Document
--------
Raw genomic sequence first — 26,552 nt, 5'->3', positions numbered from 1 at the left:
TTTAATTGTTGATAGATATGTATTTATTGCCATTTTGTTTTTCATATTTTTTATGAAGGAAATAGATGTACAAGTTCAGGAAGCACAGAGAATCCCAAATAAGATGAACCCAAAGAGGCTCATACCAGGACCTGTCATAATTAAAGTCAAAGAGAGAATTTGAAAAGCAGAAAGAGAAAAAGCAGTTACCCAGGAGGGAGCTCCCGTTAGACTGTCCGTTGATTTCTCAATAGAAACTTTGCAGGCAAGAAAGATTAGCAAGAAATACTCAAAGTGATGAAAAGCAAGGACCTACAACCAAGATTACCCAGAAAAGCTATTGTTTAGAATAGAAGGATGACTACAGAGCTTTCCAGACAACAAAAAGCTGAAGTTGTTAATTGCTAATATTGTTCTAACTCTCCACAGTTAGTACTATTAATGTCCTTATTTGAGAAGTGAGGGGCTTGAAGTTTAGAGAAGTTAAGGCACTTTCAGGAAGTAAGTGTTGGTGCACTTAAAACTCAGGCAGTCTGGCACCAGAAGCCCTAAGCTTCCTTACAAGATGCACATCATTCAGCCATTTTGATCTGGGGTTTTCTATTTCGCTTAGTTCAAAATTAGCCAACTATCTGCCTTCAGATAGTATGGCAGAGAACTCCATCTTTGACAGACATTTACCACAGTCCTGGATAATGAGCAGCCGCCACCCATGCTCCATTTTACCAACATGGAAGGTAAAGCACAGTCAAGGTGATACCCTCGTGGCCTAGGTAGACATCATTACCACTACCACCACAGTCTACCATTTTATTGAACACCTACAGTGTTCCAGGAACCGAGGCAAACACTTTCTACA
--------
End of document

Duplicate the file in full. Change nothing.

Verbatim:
Raw genomic sequence first — 26,552 nt, 5'->3', positions numbered from 1 at the left:
TTTAATTGTTGATAGATATGTATTTATTGCCATTTTGTTTTTCATATTTTTTATGAAGGAAATAGATGTACAAGTTCAGGAAGCACAGAGAATCCCAAATAAGATGAACCCAAAGAGGCTCATACCAGGACCTGTCATAATTAAAGTCAAAGAGAGAATTTGAAAAGCAGAAAGAGAAAAAGCAGTTACCCAGGAGGGAGCTCCCGTTAGACTGTCCGTTGATTTCTCAATAGAAACTTTGCAGGCAAGAAAGATTAGCAAGAAATACTCAAAGTGATGAAAAGCAAGGACCTACAACCAAGATTACCCAGAAAAGCTATTGTTTAGAATAGAAGGATGACTACAGAGCTTTCCAGACAACAAAAAGCTGAAGTTGTTAATTGCTAATATTGTTCTAACTCTCCACAGTTAGTACTATTAATGTCCTTATTTGAGAAGTGAGGGGCTTGAAGTTTAGAGAAGTTAAGGCACTTTCAGGAAGTAAGTGTTGGTGCACTTAAAACTCAGGCAGTCTGGCACCAGAAGCCCTAAGCTTCCTTACAAGATGCACATCATTCAGCCATTTTGATCTGGGGTTTTCTATTTCGCTTAGTTCAAAATTAGCCAACTATCTGCCTTCAGATAGTATGGCAGAGAACTCCATCTTTGACAGACATTTACCACAGTCCTGGATAATGAGCAGCCGCCACCCATGCTCCATTTTACCAACATGGAAGGTAAAGCACAGTCAAGGTGATACCCTCGTGGCCTAGGTAGACATCATTACCACTACCACCACAGTCTACCATTTTATTGAACACCTACAGTGTTCCAGGAACCGAGGCAAACACTTTCTACA